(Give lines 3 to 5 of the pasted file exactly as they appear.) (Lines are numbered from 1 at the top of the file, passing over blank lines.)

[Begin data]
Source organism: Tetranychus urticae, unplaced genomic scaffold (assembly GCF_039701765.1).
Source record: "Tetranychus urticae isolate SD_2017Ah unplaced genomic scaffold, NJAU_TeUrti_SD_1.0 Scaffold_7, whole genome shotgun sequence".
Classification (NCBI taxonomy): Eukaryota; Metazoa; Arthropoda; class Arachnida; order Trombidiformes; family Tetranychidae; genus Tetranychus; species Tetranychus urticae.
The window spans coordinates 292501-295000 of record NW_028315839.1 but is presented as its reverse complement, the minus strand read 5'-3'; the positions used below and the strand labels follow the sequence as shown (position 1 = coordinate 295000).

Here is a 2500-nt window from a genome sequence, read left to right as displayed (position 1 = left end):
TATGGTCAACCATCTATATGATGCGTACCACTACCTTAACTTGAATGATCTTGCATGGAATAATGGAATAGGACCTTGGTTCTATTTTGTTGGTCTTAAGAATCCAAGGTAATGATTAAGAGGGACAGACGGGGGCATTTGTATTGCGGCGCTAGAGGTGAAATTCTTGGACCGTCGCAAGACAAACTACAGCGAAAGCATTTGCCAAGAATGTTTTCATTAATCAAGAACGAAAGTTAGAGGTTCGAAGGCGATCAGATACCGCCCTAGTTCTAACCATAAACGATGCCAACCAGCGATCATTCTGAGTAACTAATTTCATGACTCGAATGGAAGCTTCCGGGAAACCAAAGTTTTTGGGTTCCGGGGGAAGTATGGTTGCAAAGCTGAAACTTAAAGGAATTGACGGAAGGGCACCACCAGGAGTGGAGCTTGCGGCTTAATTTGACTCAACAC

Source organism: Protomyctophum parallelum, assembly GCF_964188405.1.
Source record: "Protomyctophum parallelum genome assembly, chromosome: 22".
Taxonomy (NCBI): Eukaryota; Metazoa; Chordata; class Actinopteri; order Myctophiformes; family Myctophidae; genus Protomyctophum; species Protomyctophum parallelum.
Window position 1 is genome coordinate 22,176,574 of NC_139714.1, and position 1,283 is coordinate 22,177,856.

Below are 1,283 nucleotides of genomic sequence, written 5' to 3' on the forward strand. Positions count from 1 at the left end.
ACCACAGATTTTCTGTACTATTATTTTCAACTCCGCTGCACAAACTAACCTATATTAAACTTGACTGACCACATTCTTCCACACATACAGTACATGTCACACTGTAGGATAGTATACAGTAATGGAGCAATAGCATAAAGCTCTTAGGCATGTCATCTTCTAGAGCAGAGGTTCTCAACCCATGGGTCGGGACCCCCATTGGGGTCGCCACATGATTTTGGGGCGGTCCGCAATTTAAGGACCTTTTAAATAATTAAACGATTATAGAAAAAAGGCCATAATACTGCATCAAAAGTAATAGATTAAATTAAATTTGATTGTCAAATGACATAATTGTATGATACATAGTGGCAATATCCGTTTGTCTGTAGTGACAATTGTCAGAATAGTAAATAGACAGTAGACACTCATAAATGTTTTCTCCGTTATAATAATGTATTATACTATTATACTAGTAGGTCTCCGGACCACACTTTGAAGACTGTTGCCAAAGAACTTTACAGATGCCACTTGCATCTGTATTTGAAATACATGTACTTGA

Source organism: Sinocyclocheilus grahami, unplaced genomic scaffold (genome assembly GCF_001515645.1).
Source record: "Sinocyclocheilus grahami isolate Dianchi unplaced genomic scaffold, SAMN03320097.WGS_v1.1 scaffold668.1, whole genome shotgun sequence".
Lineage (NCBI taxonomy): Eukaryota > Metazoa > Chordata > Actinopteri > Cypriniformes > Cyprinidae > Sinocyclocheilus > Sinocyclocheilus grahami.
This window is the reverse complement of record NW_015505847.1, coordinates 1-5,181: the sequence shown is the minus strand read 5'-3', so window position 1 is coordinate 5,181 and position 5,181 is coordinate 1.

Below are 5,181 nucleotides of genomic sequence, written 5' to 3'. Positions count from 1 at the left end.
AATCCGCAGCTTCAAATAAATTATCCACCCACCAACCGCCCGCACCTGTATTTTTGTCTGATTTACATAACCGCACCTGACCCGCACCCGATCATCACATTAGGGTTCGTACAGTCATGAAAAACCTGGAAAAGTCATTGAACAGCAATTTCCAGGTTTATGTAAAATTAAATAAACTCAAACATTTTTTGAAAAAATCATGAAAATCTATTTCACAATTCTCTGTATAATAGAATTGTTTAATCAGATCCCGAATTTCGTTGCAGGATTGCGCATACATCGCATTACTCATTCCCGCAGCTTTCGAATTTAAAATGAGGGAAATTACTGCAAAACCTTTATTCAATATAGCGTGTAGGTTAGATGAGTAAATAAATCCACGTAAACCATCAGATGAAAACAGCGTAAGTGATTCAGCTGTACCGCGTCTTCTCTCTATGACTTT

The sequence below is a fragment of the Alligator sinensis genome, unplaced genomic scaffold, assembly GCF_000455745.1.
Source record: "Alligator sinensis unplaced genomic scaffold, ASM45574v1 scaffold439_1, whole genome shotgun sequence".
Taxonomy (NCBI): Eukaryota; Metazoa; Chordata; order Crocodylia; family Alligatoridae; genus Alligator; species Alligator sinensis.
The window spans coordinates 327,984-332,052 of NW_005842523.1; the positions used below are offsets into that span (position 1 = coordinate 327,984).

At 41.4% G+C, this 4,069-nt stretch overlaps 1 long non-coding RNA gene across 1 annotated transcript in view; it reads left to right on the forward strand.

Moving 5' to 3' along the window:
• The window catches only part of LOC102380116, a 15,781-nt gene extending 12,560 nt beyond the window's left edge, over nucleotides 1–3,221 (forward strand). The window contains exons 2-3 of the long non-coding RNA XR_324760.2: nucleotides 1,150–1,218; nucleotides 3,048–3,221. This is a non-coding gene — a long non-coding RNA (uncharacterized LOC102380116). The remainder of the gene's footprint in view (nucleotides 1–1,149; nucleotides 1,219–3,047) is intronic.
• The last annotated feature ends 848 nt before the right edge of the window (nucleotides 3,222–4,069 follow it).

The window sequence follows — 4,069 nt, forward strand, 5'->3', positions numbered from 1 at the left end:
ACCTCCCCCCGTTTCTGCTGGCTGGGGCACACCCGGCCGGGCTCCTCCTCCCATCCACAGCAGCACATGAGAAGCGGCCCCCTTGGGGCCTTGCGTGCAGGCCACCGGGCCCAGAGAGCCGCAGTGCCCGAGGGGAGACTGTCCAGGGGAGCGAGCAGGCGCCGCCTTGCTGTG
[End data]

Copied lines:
Classification (NCBI taxonomy): Eukaryota; Metazoa; Arthropoda; class Arachnida; order Trombidiformes; family Tetranychidae; genus Tetranychus; species Tetranychus urticae.
The window spans coordinates 292501-295000 of record NW_028315839.1 but is presented as its reverse complement, the minus strand read 5'-3'; the positions used below and the strand labels follow the sequence as shown (position 1 = coordinate 295000).

Here is a 2500-nt window from a genome sequence, read left to right as displayed (position 1 = left end):